There is something seriously wrong with the development approach of an OS when an installation of the OS itself can take up to 13 GB of hard drive space. That, to me, bespeaks bloat and lazy development on the philosophy that memory and hard drive space is cheap.

  8. Vista:

    -huge memory footprint

    -requires great gobs of hard drive space, and everything seems to be an exercise in just how bloated an app can be for a given function

    -OS that in many respects is designed to keep the user safe from himself

    -annoying ui designed to obfuscate basic system tasks, or require clicking through 5-6 menus to get at what was 1-2 in XP

    -counterintuitive re-organisation of things such as the networking centre, which is really only a novelty

    -ubiquitous search functions for users who, after having finished downloading a trojan, realise that they forgot that this time they randomly decided to put it in systemroot, and need to quickly get to wherever the hell they put it to infect their computers again(is it so hard to simply organise files, which would render search largely redundant?)

    -Layer upon layer of DRM

    -offers nothing that is immediate to the (non-retarded) user compared with XP

    +aero is ok

    +resources/performance app is a useful condensation of what previously required the commandline or a few third-party applications

    +rebuilding of the audio subsystem should prove useful once wavert/exclusive mode applications emerge

    My general impression is that it is designed to be an OS for idiots and for DRM support. Whatever networking/enterprise improvements have been made are not obvious, and probably have no practical benefit for desktop users.


    My experience is limited to several months with FC3, and I am considering again installing some distro. IMO the benefits of linux tend to flow from the fact that it can be customised to any extent desired. It can be made lean, pretty, secure, fast, whatever. The major downsides, and which will probably mean that I don't bother heading back, is that for the desktop user there isn't often a great need to customise to that degree; i f***ing hate dependencies; and the FOSS experience is invariably a case of how close applications can be to their commercial equivalents - there are always caveats, bugs, problems to be sorted through, and functionality is generally only some per cent of what the commercial equivalent offers. Two examples - GIMP and OOo. Neither is the better of its commercial rival, and both are always spoken of in terms of, to be frank, the partial extent to which the usefulness of photoshop and MS office has been achieved, or how much of the basic functionality has been duplicated.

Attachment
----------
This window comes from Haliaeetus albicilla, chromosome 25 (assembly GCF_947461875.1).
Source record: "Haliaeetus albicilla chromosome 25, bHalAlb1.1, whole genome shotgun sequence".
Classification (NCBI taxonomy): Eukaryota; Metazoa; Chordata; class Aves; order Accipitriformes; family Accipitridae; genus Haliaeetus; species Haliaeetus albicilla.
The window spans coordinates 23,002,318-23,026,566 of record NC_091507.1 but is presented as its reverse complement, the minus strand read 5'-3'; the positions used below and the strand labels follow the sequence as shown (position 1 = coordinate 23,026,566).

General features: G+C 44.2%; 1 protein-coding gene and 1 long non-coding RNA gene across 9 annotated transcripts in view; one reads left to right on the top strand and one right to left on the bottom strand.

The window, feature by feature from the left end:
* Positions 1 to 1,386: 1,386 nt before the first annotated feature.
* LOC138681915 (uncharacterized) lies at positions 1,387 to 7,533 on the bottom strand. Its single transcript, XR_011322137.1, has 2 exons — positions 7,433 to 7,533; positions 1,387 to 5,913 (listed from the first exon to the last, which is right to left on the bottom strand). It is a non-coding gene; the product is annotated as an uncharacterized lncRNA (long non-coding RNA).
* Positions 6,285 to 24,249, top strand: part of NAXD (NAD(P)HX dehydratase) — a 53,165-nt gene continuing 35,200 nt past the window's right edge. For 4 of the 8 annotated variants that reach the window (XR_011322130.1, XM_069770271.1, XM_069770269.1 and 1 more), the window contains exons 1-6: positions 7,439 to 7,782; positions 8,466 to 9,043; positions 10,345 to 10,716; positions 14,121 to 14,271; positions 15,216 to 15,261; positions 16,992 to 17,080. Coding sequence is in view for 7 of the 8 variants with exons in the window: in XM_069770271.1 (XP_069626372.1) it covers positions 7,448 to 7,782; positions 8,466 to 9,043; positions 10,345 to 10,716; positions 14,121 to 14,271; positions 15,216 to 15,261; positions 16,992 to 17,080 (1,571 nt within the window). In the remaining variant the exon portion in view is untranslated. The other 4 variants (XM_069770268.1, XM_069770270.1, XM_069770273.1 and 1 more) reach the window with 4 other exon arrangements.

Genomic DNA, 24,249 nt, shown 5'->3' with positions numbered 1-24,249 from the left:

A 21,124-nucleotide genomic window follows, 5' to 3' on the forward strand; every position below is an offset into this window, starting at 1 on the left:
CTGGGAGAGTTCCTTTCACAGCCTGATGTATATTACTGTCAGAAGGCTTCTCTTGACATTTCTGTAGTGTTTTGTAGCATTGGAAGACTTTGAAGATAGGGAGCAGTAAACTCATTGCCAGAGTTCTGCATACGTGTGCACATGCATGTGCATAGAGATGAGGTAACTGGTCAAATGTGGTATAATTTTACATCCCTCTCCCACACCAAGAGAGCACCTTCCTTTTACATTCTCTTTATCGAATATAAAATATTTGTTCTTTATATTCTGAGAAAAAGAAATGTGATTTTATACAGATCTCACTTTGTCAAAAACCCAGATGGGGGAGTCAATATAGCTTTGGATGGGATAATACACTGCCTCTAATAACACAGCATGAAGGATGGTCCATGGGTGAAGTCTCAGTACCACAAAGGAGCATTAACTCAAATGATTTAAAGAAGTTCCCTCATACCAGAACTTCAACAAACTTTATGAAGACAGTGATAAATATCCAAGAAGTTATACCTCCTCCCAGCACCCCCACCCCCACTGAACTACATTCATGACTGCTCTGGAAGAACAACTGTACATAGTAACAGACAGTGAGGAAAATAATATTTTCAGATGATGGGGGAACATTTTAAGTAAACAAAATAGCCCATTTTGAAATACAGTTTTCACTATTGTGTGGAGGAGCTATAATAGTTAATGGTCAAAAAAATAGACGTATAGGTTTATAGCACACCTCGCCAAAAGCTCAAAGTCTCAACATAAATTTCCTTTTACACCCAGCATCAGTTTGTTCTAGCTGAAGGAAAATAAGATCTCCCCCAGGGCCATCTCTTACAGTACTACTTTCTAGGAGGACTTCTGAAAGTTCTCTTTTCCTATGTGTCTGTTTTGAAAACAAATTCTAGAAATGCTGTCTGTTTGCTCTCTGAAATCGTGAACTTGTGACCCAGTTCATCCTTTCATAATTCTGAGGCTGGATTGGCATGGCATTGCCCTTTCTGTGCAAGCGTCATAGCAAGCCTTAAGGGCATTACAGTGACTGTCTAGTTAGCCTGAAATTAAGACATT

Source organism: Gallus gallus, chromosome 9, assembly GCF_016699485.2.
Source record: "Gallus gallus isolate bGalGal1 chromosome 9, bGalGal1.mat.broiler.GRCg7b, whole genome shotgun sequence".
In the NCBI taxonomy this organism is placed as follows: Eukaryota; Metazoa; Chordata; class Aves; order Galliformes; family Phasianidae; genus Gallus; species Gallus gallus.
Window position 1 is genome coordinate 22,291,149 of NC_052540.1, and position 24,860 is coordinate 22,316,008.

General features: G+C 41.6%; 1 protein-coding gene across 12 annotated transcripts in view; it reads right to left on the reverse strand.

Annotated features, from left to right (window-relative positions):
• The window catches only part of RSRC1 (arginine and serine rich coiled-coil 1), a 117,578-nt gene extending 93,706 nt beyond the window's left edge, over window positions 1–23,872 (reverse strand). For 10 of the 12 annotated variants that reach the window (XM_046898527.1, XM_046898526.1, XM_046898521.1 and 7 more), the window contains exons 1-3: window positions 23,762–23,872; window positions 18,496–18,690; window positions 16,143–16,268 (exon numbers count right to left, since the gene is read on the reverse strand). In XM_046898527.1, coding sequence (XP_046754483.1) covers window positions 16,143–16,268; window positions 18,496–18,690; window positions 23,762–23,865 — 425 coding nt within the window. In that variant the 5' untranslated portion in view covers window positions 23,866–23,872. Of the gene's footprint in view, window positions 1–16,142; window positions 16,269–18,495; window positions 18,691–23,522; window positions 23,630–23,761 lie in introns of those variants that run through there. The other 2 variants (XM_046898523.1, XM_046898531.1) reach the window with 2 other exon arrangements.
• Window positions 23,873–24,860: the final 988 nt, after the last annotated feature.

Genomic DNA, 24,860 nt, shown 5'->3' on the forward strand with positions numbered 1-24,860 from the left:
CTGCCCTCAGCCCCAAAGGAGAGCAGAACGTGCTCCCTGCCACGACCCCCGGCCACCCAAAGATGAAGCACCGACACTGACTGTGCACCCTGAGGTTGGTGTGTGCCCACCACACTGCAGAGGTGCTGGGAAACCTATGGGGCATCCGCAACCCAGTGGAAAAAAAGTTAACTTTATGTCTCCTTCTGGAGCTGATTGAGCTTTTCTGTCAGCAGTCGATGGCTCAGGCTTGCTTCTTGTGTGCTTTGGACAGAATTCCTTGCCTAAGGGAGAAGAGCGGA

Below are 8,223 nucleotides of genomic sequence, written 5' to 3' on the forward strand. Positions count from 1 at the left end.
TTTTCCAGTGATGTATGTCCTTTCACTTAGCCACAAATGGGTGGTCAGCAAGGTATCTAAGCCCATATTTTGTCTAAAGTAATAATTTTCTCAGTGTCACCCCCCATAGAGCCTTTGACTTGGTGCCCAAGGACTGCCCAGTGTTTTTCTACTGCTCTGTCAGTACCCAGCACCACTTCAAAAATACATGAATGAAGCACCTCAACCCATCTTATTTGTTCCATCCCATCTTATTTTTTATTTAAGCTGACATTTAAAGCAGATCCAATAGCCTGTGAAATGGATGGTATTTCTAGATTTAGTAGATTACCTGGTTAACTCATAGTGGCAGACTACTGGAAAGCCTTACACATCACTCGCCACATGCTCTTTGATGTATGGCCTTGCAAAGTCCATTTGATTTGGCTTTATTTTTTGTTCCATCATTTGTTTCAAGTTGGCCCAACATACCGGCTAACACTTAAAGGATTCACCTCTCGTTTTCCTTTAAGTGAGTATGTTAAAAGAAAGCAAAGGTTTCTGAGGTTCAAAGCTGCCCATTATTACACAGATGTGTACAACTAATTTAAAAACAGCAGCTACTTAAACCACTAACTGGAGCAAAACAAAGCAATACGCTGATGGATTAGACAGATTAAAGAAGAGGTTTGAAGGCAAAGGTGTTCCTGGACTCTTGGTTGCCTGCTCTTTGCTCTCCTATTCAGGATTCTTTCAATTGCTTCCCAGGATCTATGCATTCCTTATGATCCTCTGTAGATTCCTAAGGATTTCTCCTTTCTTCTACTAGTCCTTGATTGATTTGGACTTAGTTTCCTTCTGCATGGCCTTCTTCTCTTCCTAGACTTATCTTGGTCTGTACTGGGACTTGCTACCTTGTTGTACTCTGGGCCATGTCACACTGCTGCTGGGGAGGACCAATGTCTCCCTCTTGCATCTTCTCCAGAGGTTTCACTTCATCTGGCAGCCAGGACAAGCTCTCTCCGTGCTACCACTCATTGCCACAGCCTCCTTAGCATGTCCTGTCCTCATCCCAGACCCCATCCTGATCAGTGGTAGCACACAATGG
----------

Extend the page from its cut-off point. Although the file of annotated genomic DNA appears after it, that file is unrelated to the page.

My desktop/file server is rapidly becoming obsolete in HW terms, so I might get rid of XP on it and use instead some linux distro.

  9. With nLite 1.2.1 and 1.3 beta, I am having problems getting infrared working properly. I have not removed infrared, but for some reason my infrared port won't work properly, and I get the error message

    Windows cannot start this hardware device because its configuration information (in the registry) is incomplete or damaged. (Code 19).

    Is there some other component that infrared depends upon that I might have removed?


    ;# Applications #

    Accessibility Options


    ClipBook Viewer



    Internet Games

    NT Backup





    ;# Drivers #

    Asynchronous Transfer Mode (ATM)

    Display Adapters

    Display Adapters (old)

    Ethernet (LAN)

    IBM PS/2 TrackPoint

    IBM Thinkpad


    Logitech WingMan

    Microsoft SideWinder



    Portable Audio


    Serial Pen Tablet

    Sony Jog Dial

    Sound Controllers

    Tape drives

    Toshiba DVD decoder card

    Wireless Ethernet (WLAN)

    ;# Hardware Support #

    AGP filters

    ALI 1535 SMBus Host Controller

    ALI IDE Controller

    ATM Support

    Brother Devices

    CMD PCI IDE Controller


    CPU Transmeta Crusoe

    Floppy Support

    Gravis Digital GamePort

    Intel PCI IDE Controller

    Iomega Zip drive

    Joystick Support

    Multi-port serial adapters

    Ports (COM and LPT)

    Smart Cards

    Sony Memory Stick

    Toshiba PCI IDE Controller

    USB Audio support

    USB Ethernet

    USB Video Capture devices